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Delivering positive outcomes for First Nations prisoners

Published: 12 Nov 2020

Aboriginal Liaison Officer at the Adelaide Remand Centre (ARC), Angela Newchurch has dedicated her life to working with the community to which she proudly belongs, with the primary aim of closing the gap.

“From an early age, I wanted to work with Indigenous people to help close the gap. As an Indigenous person myself, I was fortunate enough to complete my schooling but not everyone in my community is that lucky or has the appropriate supports available to do so,” Ms Newchurch said.

“In my role at ARC, I help connect prisoners to the appropriate services and support for their individual and cultural needs in order to achieve the best outcomes.”

After a long career working with Indigenous organisations and communities, Angela has attained a wealth of knowledge as well as lived experience and is accustomed to differing cultural nuances.

Angela’s mother was a part of the Ngarrindjeri clan and her father, part of the Narrunga (Kaurna, Garna) nation. Proud of her own heritage, Angela seeks to connect with Indigenous prisoners as they enter the ARC, recognising that Aboriginal customs can require differing approaches.

“Family is typically the most important thing in Aboriginal culture. I find that a lot of the time, Indigenous prisoners are more comfortable speaking to another Indigenous person who may be more aware of and open to their needs,” Ms Newchurch said.

The ARC offers a diverse range of programs, initiatives and community partnerships that go beyond activities traditionally undertaken in remand. Serco’s remand strategy ensures reintegration support services are available to all prisoners, including additional services to support Indigenous prisoners.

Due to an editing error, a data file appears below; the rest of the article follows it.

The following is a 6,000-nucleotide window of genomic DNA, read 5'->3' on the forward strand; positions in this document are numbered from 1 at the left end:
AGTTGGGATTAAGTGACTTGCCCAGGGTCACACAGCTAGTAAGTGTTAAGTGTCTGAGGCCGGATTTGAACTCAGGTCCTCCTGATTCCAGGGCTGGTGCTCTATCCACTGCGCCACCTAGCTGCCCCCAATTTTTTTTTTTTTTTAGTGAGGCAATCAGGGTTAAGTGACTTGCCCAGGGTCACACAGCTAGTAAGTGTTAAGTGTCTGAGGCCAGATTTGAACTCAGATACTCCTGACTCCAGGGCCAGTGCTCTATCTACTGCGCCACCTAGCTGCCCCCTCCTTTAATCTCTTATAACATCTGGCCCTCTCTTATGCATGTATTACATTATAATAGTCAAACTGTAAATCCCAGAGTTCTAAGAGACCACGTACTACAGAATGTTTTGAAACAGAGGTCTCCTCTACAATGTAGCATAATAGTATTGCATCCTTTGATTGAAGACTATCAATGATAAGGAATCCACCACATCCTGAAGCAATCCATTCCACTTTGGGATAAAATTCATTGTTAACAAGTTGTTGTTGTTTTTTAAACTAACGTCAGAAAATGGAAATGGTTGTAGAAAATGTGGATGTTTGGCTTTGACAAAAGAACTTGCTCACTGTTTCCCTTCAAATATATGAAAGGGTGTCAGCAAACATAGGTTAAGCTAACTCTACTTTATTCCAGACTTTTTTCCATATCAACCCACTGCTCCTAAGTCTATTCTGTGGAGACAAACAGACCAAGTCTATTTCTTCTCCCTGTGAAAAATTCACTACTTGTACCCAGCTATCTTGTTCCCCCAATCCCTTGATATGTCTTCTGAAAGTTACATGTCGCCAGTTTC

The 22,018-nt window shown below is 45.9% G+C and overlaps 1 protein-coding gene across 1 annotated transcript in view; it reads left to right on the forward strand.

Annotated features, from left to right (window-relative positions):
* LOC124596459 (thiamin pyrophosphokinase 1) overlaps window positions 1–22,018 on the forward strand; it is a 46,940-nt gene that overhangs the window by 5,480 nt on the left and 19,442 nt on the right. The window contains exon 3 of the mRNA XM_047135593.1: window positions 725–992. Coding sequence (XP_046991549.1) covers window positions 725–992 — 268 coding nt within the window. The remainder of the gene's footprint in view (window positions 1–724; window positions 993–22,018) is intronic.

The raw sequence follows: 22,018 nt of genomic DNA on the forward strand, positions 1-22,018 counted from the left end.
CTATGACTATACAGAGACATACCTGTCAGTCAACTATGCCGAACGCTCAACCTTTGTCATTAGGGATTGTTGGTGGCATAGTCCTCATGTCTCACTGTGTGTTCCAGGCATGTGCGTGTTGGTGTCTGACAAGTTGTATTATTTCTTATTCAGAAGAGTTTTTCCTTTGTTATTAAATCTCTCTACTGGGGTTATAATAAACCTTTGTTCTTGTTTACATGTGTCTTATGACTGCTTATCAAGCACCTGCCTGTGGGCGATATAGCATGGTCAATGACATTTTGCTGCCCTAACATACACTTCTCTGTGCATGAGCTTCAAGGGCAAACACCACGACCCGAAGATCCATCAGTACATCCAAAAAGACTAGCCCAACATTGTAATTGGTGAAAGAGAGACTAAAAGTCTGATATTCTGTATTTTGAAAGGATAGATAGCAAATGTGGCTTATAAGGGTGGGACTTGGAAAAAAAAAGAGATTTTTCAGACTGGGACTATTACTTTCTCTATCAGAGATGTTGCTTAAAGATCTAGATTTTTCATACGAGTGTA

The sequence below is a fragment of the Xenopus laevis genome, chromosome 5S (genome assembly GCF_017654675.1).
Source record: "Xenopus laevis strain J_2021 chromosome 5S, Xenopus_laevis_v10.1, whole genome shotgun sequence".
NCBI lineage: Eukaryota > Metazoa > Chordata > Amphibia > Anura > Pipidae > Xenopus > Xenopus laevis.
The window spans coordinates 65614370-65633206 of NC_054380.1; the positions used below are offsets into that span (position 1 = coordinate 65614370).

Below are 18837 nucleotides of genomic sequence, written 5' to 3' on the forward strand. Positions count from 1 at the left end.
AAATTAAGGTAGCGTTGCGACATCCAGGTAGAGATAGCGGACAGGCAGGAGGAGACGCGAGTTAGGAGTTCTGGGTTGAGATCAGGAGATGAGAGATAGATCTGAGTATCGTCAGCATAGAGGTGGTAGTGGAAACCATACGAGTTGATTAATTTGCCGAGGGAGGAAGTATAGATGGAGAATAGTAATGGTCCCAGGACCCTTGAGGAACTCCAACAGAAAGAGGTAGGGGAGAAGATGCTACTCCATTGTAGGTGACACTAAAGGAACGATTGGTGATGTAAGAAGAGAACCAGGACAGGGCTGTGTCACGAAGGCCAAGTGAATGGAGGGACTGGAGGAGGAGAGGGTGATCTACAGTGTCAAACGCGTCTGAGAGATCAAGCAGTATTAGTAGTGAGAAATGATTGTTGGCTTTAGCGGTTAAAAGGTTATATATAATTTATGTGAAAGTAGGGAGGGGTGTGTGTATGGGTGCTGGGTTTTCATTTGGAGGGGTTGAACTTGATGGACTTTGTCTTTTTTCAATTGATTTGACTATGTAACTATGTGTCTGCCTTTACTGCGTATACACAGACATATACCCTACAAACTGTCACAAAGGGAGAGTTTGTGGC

ARC General Manager Steve Duncan said the team works with a variety of local community organisations to deliver services such as relapse prevention, court advocacy, treatment services and holistic family support.

“Everything we do is focused on supporting the people in our care, their wellbeing and reducing reoffending. We will continue developing our programs and strong community partnerships to deliver positive outcomes for prisoners and the local community.”

Tailored specifically to Indigenous prisoners, the team works with the Aboriginal Legal Rights Movement to provide legal aid and assist with obtaining phone numbers and details for family members when this information is unknown. Additionally, the Aboriginal Elder program enables senior members of the aboriginal community to visit the centre monthly and speak to Indigenous prisoners.

“Having support from your elders is important in Aboriginal culture. The elders share stories and encourage the prisoners to make the necessary changes in their lives to avoid coming back into the criminal justice system. The men always look forward to the visits,” Ms Newchurch said.

Through her experience at the ARC, Angela has found that referrals to Indigenous health services and programs have been more successful than mainstream services, with Indigenous prisoners more likely to attend their appointments and continue with the services beyond release.

“The organisations that come into the ARC allow the men to begin their rehabilitative journeys now, which I have also found to be more successful, rather than giving them a phone number that they likely won’t call themselves.”

This week being NAIDOC week, Angela is looking forward to running educational activities at the ARC around Indigenous Australian culture.

“NAIDOC week is a time to be proud to be an Indigenous Australian. An opportunity to listen, share stories, educate ourselves and show our respects to the First Nations people and traditional owners of our land,” Ms Newchurch said.

Serco Australia employs Aboriginal Liaison Officers across all justice contracts to ensure inclusive, supportive and culturally safe environments for the people in our care.


Media contact: Tim Evans, +61 409 389 358
General media enquiries: Serco media line +61 (0) 2 9409 8700 or [email protected]

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